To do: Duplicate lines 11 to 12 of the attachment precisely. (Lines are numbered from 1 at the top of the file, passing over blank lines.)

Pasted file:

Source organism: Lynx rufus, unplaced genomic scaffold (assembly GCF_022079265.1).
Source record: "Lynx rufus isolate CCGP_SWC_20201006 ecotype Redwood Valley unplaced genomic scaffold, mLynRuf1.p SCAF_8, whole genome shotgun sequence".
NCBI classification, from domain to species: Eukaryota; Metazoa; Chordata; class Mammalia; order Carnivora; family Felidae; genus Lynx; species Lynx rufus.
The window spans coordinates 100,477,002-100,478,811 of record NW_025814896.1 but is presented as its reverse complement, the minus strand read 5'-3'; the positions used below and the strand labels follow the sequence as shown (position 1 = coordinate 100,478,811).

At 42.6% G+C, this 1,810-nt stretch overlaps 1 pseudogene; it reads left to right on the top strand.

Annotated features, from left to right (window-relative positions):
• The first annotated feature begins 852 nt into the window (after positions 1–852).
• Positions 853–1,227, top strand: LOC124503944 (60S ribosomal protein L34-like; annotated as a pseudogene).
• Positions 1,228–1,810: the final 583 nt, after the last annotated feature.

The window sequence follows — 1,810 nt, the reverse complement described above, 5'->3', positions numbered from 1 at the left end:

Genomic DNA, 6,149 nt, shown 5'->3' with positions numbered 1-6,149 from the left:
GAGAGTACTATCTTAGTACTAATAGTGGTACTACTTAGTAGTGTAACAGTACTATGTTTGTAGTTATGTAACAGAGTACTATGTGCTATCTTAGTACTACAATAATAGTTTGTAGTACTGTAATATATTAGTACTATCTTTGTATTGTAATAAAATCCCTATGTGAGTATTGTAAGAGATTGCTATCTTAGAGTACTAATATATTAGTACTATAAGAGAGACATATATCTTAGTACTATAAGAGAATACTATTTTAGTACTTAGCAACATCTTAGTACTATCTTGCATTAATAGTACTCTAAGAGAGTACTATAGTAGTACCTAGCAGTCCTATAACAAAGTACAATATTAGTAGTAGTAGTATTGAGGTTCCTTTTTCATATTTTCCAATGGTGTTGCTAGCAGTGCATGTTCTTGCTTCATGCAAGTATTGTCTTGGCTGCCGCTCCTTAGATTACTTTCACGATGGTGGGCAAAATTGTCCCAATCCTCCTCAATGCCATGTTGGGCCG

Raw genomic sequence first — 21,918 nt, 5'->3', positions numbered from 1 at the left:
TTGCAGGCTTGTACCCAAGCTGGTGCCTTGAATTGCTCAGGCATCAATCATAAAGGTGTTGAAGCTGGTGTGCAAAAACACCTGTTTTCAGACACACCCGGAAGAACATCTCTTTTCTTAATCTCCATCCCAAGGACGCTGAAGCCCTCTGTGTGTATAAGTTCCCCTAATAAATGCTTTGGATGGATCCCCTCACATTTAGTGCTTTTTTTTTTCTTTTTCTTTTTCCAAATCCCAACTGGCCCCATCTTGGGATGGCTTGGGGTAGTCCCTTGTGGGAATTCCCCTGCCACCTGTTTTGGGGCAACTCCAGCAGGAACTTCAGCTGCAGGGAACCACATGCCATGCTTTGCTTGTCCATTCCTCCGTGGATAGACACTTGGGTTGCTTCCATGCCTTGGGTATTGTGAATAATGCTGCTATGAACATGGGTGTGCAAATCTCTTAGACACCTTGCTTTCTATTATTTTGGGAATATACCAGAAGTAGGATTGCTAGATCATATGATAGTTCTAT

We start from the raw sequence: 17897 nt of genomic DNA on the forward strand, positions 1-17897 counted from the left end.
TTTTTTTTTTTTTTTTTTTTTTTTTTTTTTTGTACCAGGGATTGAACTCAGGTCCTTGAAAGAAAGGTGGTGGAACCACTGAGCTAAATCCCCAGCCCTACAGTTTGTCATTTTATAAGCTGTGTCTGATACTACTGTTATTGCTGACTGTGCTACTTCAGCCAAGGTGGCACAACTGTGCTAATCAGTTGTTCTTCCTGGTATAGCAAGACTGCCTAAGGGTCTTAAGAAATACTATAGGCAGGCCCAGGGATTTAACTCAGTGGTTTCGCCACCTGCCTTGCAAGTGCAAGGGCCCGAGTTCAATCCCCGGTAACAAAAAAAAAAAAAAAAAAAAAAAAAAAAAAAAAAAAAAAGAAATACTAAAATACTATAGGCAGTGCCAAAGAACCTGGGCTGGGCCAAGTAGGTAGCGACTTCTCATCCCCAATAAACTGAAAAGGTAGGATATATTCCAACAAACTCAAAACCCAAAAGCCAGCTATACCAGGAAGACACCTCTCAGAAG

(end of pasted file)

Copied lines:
Genomic DNA, 6,149 nt, shown 5'->3' with positions numbered 1-6,149 from the left:
GAGAGTACTATCTTAGTACTAATAGTGGTACTACTTAGTAGTGTAACAGTACTATGTTTGTAGTTATGTAACAGAGTACTATGTGCTATCTTAGTACTACAATAATAGTTTGTAGTACTGTAATATATTAGTACTATCTTTGTATTGTAATAAAATCCCTATGTGAGTATTGTAAGAGATTGCTATCTTAGAGTACTAATATATTAGTACTATAAGAGAGACATATATCTTAGTACTATAAGAGAATACTATTTTAGTACTTAGCAACATCTTAGTACTATCTTGCATTAATAGTACTCTAAGAGAGTACTATAGTAGTACCTAGCAGTCCTATAACAAAGTACAATATTAGTAGTAGTAGTATTGAGGTTCCTTTTTCATATTTTCCAATGGTGTTGCTAGCAGTGCATGTTCTTGCTTCATGCAAGTATTGTCTTGGCTGCCGCTCCTTAGATTACTTTCACGATGGTGGGCAAAATTGTCCCAATCCTCCTCAATGCCATGTTGGGCCG